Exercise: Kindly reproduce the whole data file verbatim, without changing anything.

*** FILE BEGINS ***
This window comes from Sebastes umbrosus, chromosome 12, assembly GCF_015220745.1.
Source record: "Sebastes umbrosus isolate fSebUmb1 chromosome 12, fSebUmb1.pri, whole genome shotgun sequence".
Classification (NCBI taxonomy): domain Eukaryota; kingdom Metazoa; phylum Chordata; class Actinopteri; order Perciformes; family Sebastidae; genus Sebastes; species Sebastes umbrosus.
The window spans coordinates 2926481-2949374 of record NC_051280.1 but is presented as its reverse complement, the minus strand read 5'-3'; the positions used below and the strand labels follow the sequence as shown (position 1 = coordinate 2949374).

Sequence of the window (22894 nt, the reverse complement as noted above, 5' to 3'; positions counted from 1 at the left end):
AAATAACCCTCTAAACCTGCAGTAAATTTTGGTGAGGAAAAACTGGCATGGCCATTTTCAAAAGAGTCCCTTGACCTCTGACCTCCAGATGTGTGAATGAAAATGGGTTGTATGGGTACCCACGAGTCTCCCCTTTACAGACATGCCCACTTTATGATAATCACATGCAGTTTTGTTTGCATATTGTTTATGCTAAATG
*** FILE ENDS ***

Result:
This window comes from Sebastes umbrosus, chromosome 12, assembly GCF_015220745.1.
Source record: "Sebastes umbrosus isolate fSebUmb1 chromosome 12, fSebUmb1.pri, whole genome shotgun sequence".
Classification (NCBI taxonomy): domain Eukaryota; kingdom Metazoa; phylum Chordata; class Actinopteri; order Perciformes; family Sebastidae; genus Sebastes; species Sebastes umbrosus.
The window spans coordinates 2926481-2949374 of record NC_051280.1 but is presented as its reverse complement, the minus strand read 5'-3'; the positions used below and the strand labels follow the sequence as shown (position 1 = coordinate 2949374).

Sequence of the window (22894 nt, the reverse complement as noted above, 5' to 3'; positions counted from 1 at the left end):
AAATAACCCTCTAAACCTGCAGTAAATTTTGGTGAGGAAAAACTGGCATGGCCATTTTCAAAAGAGTCCCTTGACCTCTGACCTCCAGATGTGTGAATGAAAATGGGTTGTATGGGTACCCACGAGTCTCCCCTTTACAGACATGCCCACTTTATGATAATCACATGCAGTTTTGTTTGCATATTGTTTATGCTAAATG